The two sets of charts below compare the earnings and revenue growth rates for these 45 companies with what these same companies reported in 2014 Q1 and the 4-quarter average and the second chart compares the beat ratios for these companies.
And More Positive Surprises
Not to make too big of a deal from the results thus far, but it is nevertheless a good start to the earnings season, particularly relative to the last reporting season. Critics could justifiably argue against the value of comparing anything to Q1, given how weak that period was. We will have to wait and see how the rest of the reporting season unfolds, but some of the commentary from the likes of Intel (INTC - Analyst Report) , Johnson & Johnson (JNJ - Analyst Report) and CSX Corp (CSX - Analyst Report) in recent days represents an improvement over what we have been hearing in past.
The 2014 Q2 earnings season has gotten underway, with results from 45 S&P 500 members already. Total earnings for these companies are up +5.2% on +2.8% higher revenues, with 68.9% beating EPS estimates and 57.8% coming ahead of revenue estimates. This is better performance than we have saw from the same group of companies in Q1.
The Finance sector is heavily represented in the results thus far. With results from 38.1% of the sector’s total market capitalization already, earnings are down -1.6% on -2.4% lower revenues. Excluding Bank of America, the sector’s total earnings would be flat from the same period last year.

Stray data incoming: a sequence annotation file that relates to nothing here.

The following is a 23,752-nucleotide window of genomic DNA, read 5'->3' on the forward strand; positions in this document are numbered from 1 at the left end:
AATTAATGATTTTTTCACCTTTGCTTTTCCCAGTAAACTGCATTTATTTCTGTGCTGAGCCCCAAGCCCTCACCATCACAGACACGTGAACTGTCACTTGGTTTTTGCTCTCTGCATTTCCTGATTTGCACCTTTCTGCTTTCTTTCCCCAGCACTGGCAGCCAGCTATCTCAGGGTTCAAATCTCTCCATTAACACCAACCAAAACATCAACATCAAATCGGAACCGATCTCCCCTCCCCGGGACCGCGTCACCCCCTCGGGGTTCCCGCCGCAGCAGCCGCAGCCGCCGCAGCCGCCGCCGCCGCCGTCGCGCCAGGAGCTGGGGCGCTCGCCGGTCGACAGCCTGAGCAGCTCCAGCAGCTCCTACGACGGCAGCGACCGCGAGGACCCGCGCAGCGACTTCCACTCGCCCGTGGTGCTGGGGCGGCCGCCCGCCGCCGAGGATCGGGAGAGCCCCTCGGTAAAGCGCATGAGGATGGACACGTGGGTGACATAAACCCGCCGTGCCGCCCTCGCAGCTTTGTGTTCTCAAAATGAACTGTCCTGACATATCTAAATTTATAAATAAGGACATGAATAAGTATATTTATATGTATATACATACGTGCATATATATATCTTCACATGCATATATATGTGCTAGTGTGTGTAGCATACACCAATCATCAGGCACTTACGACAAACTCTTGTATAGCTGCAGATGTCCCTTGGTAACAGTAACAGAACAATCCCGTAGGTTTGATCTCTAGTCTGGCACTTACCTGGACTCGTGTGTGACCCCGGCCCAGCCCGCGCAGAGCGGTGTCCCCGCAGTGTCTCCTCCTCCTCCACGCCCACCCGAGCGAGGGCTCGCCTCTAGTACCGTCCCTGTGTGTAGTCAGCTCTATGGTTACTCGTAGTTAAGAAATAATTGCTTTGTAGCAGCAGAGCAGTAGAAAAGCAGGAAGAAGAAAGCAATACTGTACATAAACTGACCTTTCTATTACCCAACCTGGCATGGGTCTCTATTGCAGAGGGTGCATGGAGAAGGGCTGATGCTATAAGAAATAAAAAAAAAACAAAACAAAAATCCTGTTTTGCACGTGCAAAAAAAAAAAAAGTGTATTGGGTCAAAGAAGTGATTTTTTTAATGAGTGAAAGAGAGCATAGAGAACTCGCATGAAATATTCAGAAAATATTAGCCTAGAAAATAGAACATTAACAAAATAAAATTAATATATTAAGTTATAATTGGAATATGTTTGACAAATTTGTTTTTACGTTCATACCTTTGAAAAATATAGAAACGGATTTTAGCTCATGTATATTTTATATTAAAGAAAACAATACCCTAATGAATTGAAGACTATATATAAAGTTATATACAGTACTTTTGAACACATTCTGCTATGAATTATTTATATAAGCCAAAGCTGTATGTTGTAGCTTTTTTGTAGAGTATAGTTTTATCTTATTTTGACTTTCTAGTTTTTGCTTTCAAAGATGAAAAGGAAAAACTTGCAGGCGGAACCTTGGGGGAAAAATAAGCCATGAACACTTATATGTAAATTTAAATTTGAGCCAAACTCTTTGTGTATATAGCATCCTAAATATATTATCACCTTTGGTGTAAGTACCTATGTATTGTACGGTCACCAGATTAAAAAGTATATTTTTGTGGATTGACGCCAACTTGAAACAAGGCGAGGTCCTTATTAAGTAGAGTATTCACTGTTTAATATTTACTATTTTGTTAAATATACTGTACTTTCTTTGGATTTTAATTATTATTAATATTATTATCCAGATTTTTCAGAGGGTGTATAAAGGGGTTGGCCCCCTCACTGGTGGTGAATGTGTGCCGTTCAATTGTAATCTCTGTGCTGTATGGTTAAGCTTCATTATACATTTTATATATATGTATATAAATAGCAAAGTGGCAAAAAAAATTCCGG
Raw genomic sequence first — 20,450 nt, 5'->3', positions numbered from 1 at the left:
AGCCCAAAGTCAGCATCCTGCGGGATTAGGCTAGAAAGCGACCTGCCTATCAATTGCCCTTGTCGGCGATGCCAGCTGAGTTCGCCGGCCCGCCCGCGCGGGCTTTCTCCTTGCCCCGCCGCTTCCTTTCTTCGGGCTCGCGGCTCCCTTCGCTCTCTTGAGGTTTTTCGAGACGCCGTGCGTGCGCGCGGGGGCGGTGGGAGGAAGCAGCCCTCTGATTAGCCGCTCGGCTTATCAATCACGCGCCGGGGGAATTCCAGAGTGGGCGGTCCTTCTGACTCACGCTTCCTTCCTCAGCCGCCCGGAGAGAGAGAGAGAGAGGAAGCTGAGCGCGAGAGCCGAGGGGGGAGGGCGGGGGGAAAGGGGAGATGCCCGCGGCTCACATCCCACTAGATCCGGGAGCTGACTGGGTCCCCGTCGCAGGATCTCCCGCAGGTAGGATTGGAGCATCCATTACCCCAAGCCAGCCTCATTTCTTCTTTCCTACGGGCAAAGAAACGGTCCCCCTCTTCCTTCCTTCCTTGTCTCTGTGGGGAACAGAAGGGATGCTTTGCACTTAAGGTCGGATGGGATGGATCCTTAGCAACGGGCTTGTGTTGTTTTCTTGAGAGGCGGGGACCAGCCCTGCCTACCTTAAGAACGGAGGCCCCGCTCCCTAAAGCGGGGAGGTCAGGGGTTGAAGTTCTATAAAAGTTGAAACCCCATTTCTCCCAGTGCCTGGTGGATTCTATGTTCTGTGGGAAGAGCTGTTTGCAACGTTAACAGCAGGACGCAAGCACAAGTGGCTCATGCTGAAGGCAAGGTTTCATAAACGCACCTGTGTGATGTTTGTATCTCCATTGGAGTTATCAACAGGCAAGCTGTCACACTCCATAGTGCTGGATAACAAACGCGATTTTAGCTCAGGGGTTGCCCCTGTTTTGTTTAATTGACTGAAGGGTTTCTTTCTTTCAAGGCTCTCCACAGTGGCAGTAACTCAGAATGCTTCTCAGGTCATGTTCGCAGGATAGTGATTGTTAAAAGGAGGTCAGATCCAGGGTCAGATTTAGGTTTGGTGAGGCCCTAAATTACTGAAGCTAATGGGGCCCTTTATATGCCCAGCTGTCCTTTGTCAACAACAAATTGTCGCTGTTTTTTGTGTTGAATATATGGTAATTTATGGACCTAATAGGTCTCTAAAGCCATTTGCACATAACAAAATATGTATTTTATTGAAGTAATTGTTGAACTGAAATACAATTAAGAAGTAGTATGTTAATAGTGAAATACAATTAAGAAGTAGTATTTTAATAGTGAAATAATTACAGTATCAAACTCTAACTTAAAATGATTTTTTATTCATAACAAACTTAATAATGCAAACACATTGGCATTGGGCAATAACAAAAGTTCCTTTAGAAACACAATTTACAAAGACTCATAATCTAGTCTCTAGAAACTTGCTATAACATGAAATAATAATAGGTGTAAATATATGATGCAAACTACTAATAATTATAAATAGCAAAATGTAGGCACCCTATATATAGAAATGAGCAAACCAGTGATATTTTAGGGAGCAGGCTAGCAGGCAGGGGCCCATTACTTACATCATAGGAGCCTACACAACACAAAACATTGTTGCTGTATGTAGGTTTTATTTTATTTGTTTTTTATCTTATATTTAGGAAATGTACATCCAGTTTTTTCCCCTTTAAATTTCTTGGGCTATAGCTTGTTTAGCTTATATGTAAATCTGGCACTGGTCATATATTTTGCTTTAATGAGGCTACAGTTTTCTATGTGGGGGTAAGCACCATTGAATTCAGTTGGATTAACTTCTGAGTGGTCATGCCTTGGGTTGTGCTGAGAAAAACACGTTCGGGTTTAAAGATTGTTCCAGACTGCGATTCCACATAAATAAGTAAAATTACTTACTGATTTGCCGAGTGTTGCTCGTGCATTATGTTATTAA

Results from the Technology sector are off to a good start as well, with total earnings for 14.8% of the sector’s total market capitalization that have reported up +23.7% on +7.4% higher revenues. Strong gains at Intel (INTC - Analyst Report) and Micron Technology (MU - Analyst Report) are driving all of the year-over-year growth for the sector. Excluding these two companies, total Tech sector growth at this stage drops -2.2%.
The composite Q2 picture for the S&P 500, combining the actual results from the 45 companies with estimates for the 455 still to come, is for earnings to down +4.4% from the same period last year, on +1.8% higher revenues and 28 basis points in lower margins. Sequentially, total earnings for the S&P 500 are expected to be up +5.3%, with the overall level of total earnings for the index expected to reach a new all-time quarterly record.
Three sectors – Utilities, Construction and Business Services – are expected to show double-digit growth rates in Q2. The Finance sector was earlier expected to see total earnings decline in Q2, but the picture has improved following the big bank results, with the sector now expected to show growth of +2.3% after the -7.1% decline in Q1.
Total earnings for the Utilities sector, the strongest price performer in the S&P 500 year to date, are expected to be up +10.3% after the +18.0% gain in Q1. The sector was a beneficiary of the frigid weather in Q1, the Q2 growth pace is a bit misleading as it primarily reflects easy comparisons for Verizon (VZ - Analyst Report) , which we place in the sector.
Total earnings for the Technology sector are expected to be up +6.8% from the period last year on +5.0% higher revenues. This would follow +3.3% earnings growth for the sector on +2.7% higher revenues in Q1.
Beyond Q2, earnings growth for the S&P 500 is expected to accelerate to +5.6% in Q3 and +9.1% in Q4, with growth in the second half of the year ramping up to +7.4% from the first half’s +2.7% pace. Total earnings are expected to be up +7.1% in 2014 and +11.7% in 2015.
To see the Full Earnings Trends report, please click here.